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Bjorn Lomborg

Get the facts straight

27 Oct2021

Climate Activists Blow Smoke on Wildfire Fears

Published by Wall Street Journal

Add wildfires to the long list of natural disasters that are overhyped in climate coverage. It scares adults and kids alike, as when Rep. Katie Porter’s (D., Calif.) 9-year-old daughter worries: “The Earth is on fire and we’re all going to die soon.” This simply isn’t true.

27 Oct2021

Funding green research is the most effective way to tackle climate change

Published by The Globe and Mail

In their bids to showcase climate leadership ahead of the approaching United Nations Climate Change Conference in Glasgow (COP26), world leaders are once again talking of ambitious carbon reduction targets. U.S. President Joe Biden, for example, has set the goal of creating “a carbon pollution-free power sector by 2035 and net zero emissions economy by no later than 2050.” Most rich countries’ governments have formulated similar ambitions.

25 Oct2021

Lad være med at gentage dyre bud på klimaløsninger, der ikke virker

Published by Jyllands-Posten

Den virkelige udfordring ved den nuværende tilgang til klimapolitikken er, at så længe det er dyrt at skære udledninger, vil lederne tale i et væk, mens de gør meget lidt.

22 Oct2021

Dagens klimapolitikk har ingen effekt

Published by Bergens Tidende

I sine forsøk på å vise klimalederskap i forkant av FNs kommende klimatoppmøte i Glasgow (COP26), snakker verdens ledere igjen om ambisiøse utslippskutt. For eksempel har USAs president Joe Biden satt seg som mål å skape «en kraftsektor fri for CO₂-forurensing innen 2035 og en økonomi med netto nullutslipp senest i 2050». Regjeringer i de fleste rike land har formulert liknende ambisjoner.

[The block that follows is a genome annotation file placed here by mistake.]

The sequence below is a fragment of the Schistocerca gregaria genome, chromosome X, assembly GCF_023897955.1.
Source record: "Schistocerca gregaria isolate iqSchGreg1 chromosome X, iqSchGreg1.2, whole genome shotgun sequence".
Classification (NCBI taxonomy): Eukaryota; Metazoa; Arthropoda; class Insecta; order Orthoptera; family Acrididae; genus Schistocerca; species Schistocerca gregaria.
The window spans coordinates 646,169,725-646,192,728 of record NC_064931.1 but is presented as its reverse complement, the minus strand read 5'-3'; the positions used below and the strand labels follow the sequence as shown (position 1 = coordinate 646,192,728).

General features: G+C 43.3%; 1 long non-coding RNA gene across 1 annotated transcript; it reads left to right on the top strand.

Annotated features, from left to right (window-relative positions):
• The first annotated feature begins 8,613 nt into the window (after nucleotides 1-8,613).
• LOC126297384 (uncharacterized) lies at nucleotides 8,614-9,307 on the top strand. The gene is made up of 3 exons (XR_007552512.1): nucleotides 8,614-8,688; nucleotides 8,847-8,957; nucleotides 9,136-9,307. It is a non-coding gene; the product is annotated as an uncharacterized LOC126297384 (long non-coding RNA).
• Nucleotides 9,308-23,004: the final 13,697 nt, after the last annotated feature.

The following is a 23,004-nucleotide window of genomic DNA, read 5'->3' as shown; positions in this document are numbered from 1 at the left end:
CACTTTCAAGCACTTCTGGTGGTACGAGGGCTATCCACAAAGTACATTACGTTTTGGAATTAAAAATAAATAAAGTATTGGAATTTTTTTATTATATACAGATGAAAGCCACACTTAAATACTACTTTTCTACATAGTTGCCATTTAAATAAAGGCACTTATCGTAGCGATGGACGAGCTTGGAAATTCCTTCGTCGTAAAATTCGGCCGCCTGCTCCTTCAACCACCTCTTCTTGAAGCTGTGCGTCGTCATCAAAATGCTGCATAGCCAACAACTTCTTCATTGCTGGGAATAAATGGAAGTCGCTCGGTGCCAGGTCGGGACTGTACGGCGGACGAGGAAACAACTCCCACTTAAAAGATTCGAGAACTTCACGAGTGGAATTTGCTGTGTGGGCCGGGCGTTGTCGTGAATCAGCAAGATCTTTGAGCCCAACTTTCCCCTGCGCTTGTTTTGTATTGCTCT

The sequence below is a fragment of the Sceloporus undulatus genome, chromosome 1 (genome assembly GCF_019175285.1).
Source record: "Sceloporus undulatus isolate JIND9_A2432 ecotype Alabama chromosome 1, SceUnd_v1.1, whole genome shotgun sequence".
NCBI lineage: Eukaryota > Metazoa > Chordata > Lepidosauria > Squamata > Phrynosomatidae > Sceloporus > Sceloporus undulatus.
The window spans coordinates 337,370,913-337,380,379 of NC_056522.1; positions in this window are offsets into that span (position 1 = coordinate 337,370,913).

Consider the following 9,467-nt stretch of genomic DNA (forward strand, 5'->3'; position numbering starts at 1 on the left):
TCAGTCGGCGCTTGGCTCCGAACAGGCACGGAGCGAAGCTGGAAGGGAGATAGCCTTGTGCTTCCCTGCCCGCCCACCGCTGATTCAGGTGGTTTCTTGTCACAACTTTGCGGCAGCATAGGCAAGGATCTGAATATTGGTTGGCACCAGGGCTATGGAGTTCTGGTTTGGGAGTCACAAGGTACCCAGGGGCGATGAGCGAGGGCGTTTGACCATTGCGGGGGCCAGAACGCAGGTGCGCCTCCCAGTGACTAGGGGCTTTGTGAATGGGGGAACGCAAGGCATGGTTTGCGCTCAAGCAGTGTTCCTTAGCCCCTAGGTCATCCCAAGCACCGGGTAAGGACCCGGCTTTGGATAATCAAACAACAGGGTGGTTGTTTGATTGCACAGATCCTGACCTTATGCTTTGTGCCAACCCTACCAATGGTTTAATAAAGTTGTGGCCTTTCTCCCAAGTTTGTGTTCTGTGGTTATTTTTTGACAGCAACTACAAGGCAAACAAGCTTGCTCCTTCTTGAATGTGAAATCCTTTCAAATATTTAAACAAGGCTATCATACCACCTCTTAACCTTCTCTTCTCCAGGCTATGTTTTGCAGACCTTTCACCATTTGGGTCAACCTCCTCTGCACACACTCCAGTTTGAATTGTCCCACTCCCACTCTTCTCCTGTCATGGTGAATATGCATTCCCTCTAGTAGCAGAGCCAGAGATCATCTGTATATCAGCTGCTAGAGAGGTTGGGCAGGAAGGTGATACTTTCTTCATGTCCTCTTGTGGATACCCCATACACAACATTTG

21 Oct2021

Climate Change Calls for Adaptation, Not Panic

Published by Wall Street Journal

It’s easy to construct climate disasters. You just find a current, disconcerting trend and project it into the future, while ignoring everything humanity could do to adapt. For instance, one widely reported study found that heat waves could kill thousands more Americans by the end of the century if global warming continues apace—but only if you assume people won’t use more air conditioning. Yes, the climate is likely to change, but so is human behavior in response.

14 Oct2021

Biden’s Climate Ambitions Are Too Costly for Voters

Published by Wall Street Journal

Politicians across the world routinely promise unprecedented reductions of carbon emissions but make little mention of the cost, often covering with vivid projections of green jobs. Yet the economic damage these policies would do is much greater than what most voters would tolerate, while the climate benefits are smaller than many would imagine.

8 Oct2021

New technology is the answer to climate change: Lomborg

Published by FOX News

Copenhagen Consensus President Bjorn Lomborg argues that significant technological advancement will be the solution for climate change.

7 Oct2021

Climate Change Barely Affects Poverty

Published by Wall Street Journal

The World Health Organization estimates that climate change will cause an additional 250,000 deaths each year in the two decades following 2030, mostly among the world’s poor. The WHO compared the real world with an imaginary one in which there’s no climate change, calculating the difference in deaths from malnutrition, malaria, diarrhea, dengue fever, flooding and heat.

30 Sep2021

Want to Lock Down for the Climate?

Published by Wall Street Journal

From the news to late-night shows, much of the media makes it sound as if renewables are on the verge of taking over. But that’s far from reality. In 2019, the latest complete year of data, 81% of the world’s energy supply came from fossil fuels, according to the International Energy Agency. Even if all nations were to fulfill their current climate promises, the IEA estimates that fossil-fuel use would still make up 73% by 2040.

23 Sep2021

Even With Climate Change, the World Isn’t Doomed

Published by Wall Street Journal

Young people across the world are terrified of climate change, according to a forthcoming Lancet study. More than 45% of people 16 to 25 in the 10 countries surveyed are so worried that it affects their daily life and functioning. Almost half of young Americans believe “humanity is doomed,” and two-thirds think “the future is frightening.” But while climate change is a problem, panic is unwarranted.

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